“It’s reversing how I was steepening the club [in transition] to shallowing the club, transitionally,” he said. “[Then] I feel like I can kind of turn and burn. I can get over to my left side and clear out…Feeling like you’re kind of hitting the ball with your pivot.”

You can see him practicing this feeling on his practice swings.

Along the way, Spieth’s swing has become more laid-off than it was a few years ago, which actually seems to have the effect of getting his club in the position he wants it to be on his downswing.

Below is a side-by-side of a swing I captured from Spieth at the 2019 Northern Trust Open, compared with one shared by Titleist from his Open Championship practice round, and it’s easy to see how his club is pointing more to the left nowadays. His lead wrist is also more flexed, which has the affect of closing the clubface slightly.

(Yes, I know the camera angle isn’t perfect, but it’s close enough to give you a general idea).

Spieth is more laid-off at the top of his swing in 2021 (right)…

Luke Kerr-Dineen / Titleist

Spieth’s new position seems to get his club into a more shallow position on the way down than it used to be, which is a good reminder for the rest of us: It doesn’t matter how something looks if it gives you the results you want.

…which puts the club in a better spot on the way down.

Luke Kerr-Dineen / Titleist

With Spith now dropping the club in the spot, it puts him into the “turn and burn” position he wants through the ball. Rotating the pivot of his body, and keeping his hands more quiet.

Once he drops the club in the spot, Spieth wants to “turn and burn”

Titleist

All of which is to say that Spieth’s seems to like the direction he’s going with his golf swing. Speaking after his opening round, he said “figuring things out mechanically” has given him a renewed sense of confidence in his game, though there’s still work to do.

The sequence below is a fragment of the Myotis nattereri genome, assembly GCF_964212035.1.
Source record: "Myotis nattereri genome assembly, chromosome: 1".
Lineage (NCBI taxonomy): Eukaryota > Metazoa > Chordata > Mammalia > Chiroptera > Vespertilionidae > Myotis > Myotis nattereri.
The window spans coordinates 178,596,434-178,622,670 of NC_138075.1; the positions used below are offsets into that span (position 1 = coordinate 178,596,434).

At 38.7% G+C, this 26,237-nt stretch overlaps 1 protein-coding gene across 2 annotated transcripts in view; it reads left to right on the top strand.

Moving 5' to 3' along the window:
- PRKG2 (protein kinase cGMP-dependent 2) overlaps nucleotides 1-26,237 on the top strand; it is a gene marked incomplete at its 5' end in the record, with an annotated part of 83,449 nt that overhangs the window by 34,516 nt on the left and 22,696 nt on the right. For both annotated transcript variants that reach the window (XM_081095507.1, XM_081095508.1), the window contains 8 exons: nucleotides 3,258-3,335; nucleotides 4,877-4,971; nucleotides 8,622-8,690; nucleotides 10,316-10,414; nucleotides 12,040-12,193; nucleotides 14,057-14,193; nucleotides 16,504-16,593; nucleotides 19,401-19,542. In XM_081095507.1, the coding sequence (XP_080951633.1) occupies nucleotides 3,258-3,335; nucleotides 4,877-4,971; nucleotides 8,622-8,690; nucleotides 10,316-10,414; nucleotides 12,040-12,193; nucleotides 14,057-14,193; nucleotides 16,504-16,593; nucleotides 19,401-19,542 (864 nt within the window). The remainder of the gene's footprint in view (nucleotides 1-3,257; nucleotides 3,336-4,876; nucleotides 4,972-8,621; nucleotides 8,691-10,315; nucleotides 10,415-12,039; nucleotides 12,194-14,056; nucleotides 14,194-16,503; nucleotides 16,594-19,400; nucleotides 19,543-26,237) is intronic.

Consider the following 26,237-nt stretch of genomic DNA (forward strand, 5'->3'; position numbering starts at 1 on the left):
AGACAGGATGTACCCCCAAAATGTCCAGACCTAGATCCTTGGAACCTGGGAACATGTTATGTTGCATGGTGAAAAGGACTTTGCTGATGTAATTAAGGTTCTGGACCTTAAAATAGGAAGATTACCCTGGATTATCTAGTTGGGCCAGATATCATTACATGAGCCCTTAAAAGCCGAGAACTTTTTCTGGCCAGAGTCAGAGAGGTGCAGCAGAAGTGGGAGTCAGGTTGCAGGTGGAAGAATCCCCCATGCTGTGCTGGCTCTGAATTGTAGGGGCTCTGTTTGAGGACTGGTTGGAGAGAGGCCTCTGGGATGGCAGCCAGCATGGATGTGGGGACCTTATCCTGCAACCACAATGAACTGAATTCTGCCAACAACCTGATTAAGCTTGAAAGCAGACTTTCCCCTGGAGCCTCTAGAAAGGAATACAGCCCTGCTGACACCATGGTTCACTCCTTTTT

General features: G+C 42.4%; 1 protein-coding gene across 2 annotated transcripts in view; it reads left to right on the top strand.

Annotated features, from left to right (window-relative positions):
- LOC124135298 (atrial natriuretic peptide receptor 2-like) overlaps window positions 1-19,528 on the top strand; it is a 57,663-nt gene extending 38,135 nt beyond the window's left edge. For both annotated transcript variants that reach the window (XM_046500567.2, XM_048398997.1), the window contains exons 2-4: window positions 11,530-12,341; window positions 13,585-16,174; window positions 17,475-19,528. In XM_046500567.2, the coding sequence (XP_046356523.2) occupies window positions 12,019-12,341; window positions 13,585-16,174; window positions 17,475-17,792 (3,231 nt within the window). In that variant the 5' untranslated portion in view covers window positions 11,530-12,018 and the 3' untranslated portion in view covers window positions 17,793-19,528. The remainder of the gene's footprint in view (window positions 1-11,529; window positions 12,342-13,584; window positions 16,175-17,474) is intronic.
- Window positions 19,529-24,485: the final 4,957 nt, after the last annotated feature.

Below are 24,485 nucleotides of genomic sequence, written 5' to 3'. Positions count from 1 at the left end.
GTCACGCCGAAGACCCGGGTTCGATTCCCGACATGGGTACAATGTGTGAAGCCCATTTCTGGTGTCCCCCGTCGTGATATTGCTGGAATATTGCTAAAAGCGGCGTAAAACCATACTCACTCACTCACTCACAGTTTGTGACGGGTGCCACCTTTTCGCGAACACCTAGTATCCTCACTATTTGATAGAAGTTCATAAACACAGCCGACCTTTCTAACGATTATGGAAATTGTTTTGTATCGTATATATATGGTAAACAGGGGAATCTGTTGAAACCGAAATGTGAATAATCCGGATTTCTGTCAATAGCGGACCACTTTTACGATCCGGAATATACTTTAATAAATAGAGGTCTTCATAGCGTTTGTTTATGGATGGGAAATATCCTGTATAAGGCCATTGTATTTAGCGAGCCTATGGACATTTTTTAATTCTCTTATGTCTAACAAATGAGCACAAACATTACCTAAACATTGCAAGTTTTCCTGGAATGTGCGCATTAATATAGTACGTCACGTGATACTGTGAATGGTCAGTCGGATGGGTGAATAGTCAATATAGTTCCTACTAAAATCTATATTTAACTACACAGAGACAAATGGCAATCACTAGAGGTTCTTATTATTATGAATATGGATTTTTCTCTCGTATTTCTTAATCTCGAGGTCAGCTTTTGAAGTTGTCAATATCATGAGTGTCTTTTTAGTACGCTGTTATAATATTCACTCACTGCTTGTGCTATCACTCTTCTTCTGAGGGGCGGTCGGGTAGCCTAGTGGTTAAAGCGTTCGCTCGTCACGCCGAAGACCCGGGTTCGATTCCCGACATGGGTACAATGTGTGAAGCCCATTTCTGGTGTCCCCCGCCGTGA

“By no means do I feel like I’m where I want to be mechanically yet,” he says. “but this year has been a really, really good progression for me.”

But perhaps the best thing about Spieth’s swing this week is that he’s not thinking about it at all.

“You get less swing-focused and more shot-focused over here because the second you take your brain off of what you’re hitting, you may not find your ball,” Spieth says of links golf. “I guess to sum that up, there’s a lot of external factors over here, and I think that external is where I need to be living.”

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Luke Kerr-Dineen

Golf.com Contributor

Luke Kerr-Dineen is the Game Improvement Editor at GOLF Magazine and GOLF.com. In his role he oversees all the brand’s service journalism spanning instruction, equipment, health and fitness, across all of GOLF’s multimedia platforms.

An alumni of the International Junior Golf Academy and the University of South Carolina–Beaufort golf team, where he helped them to No. 1 in the national NAIA rankings, Luke moved to New York in 2012 to pursue his Masters degree in Journalism from Columbia University and in 2017 was named News Media Alliance’s “Rising Star.” His work has also appeared in USA Today, Golf Digest, Newsweek and The Daily Beast.